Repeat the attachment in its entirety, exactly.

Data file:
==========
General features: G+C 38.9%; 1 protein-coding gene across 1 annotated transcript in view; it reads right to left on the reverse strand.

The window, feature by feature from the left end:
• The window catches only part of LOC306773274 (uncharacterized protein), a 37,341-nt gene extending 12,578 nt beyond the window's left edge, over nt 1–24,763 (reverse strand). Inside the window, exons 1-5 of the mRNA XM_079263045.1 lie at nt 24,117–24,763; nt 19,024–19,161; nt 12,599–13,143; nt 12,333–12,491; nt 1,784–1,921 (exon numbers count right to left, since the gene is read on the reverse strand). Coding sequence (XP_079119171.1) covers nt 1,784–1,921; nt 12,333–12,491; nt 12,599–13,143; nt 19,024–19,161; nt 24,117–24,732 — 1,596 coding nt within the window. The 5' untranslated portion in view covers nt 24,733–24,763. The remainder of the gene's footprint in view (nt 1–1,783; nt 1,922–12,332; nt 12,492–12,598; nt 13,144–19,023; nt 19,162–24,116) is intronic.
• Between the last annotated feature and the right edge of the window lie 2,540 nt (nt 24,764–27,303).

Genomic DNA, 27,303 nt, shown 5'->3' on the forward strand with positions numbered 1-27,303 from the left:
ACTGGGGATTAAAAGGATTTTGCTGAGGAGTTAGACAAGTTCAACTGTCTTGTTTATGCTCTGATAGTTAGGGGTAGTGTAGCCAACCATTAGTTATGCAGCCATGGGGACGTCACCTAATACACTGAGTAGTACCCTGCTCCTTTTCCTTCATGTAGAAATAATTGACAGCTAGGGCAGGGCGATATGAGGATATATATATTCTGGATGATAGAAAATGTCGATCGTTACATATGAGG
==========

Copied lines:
General features: G+C 38.9%; 1 protein-coding gene across 1 annotated transcript in view; it reads right to left on the reverse strand.

The window, feature by feature from the left end:
• The window catches only part of LOC306773274 (uncharacterized protein), a 37,341-nt gene extending 12,578 nt beyond the window's left edge, over nt 1–24,763 (reverse strand). Inside the window, exons 1-5 of the mRNA XM_079263045.1 lie at nt 24,117–24,763; nt 19,024–19,161; nt 12,599–13,143; nt 12,333–12,491; nt 1,784–1,921 (exon numbers count right to left, since the gene is read on the reverse strand). Coding sequence (XP_079119171.1) covers nt 1,784–1,921; nt 12,333–12,491; nt 12,599–13,143; nt 19,024–19,161; nt 24,117–24,732 — 1,596 coding nt within the window. The 5' untranslated portion in view covers nt 24,733–24,763. The remainder of the gene's footprint in view (nt 1–1,783; nt 1,922–12,332; nt 12,492–12,598; nt 13,144–19,023; nt 19,162–24,116) is intronic.
• Between the last annotated feature and the right edge of the window lie 2,540 nt (nt 24,764–27,303).

Genomic DNA, 27,303 nt, shown 5'->3' on the forward strand with positions numbered 1-27,303 from the left:
ACTGGGGATTAAAAGGATTTTGCTGAGGAGTTAGACAAGTTCAACTGTCTTGTTTATGCTCTGATAGTTAGGGGTAGTGTAGCCAACCATTAGTTATGCAGCCATGGGGACGTCACCTAATACACTGAGTAGTACCCTGCTCCTTTTCCTTCATGTAGAAATAATTGACAGCTAGGGCAGGGCGATATGAGGATATATATATTCTGGATGATAGAAAATGTCGATCGTTACATATGAGG